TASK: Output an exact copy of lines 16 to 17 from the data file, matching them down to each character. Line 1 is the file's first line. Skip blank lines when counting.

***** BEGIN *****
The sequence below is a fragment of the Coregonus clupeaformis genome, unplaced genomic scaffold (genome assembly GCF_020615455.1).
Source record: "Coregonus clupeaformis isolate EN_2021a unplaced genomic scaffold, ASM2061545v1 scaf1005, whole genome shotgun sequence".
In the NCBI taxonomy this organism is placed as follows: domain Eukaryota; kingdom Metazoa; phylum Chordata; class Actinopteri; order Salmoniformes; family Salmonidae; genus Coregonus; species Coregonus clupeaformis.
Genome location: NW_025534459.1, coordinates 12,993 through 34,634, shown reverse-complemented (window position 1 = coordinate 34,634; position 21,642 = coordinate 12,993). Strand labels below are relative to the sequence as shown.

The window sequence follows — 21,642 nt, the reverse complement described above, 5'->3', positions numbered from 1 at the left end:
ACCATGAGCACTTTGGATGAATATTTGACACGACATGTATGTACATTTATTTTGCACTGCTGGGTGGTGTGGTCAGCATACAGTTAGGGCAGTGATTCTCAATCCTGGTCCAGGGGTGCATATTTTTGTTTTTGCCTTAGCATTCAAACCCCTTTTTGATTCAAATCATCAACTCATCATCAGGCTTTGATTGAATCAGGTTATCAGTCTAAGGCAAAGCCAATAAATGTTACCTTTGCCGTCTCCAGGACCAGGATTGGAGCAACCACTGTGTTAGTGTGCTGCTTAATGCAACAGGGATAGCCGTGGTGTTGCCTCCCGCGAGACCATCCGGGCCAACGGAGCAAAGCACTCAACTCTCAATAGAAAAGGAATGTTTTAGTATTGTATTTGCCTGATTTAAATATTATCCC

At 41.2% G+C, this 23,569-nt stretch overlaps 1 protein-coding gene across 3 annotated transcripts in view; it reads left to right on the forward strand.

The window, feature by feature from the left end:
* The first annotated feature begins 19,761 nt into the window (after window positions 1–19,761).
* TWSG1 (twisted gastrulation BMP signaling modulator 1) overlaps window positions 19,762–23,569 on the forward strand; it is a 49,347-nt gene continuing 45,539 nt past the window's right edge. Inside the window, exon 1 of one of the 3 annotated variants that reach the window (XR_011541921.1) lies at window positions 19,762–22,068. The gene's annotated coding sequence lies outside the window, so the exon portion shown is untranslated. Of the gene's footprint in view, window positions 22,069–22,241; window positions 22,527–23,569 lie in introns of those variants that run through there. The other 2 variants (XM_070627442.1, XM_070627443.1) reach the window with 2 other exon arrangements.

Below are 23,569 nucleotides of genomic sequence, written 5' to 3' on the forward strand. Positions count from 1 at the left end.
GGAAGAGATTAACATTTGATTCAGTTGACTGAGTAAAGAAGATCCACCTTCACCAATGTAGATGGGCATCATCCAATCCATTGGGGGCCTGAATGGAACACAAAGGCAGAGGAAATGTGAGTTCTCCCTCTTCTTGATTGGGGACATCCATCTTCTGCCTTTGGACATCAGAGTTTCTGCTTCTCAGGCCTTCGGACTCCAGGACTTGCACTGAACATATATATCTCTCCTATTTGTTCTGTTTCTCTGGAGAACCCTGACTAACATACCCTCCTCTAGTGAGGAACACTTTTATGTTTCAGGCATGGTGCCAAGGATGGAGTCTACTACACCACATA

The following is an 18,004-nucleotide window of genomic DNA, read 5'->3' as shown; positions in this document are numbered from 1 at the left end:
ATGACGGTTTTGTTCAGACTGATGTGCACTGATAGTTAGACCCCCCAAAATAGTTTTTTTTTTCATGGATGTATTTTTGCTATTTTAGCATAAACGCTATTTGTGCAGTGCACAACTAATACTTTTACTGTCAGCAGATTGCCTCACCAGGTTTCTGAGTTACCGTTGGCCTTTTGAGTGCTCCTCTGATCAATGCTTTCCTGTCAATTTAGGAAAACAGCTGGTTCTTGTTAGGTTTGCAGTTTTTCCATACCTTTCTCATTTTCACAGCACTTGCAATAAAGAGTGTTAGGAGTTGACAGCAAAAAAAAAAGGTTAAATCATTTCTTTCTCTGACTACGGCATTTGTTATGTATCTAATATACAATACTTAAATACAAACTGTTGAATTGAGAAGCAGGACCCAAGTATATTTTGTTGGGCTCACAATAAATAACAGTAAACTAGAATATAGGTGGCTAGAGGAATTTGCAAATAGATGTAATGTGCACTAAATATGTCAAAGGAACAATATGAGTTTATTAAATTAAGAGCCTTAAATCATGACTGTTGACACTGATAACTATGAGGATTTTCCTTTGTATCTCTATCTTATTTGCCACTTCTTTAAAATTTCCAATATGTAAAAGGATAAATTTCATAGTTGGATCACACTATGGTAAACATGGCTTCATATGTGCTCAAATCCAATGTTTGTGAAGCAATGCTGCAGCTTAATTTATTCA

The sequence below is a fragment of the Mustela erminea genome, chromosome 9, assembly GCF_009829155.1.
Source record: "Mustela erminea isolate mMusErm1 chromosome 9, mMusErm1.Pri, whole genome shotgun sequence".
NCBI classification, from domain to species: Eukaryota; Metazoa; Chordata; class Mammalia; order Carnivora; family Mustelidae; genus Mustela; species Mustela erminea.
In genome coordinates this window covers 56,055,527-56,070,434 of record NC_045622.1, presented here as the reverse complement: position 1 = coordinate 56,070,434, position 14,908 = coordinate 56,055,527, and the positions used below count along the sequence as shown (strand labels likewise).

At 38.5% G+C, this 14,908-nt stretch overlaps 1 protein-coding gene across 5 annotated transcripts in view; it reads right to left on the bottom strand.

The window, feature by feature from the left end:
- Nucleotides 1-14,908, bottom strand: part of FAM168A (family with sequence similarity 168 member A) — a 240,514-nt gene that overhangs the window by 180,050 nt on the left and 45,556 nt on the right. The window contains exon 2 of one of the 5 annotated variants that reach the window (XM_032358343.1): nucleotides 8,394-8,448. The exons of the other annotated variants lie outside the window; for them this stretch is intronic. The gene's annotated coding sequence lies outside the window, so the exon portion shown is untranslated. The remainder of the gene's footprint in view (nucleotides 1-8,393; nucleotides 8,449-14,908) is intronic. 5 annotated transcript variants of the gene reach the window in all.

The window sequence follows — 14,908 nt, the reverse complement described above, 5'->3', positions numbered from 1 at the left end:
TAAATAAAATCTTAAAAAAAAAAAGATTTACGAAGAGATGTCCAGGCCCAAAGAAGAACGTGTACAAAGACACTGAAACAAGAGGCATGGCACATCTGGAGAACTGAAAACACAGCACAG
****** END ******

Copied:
Source record: "Mustela erminea isolate mMusErm1 chromosome 9, mMusErm1.Pri, whole genome shotgun sequence".
NCBI classification, from domain to species: Eukaryota; Metazoa; Chordata; class Mammalia; order Carnivora; family Mustelidae; genus Mustela; species Mustela erminea.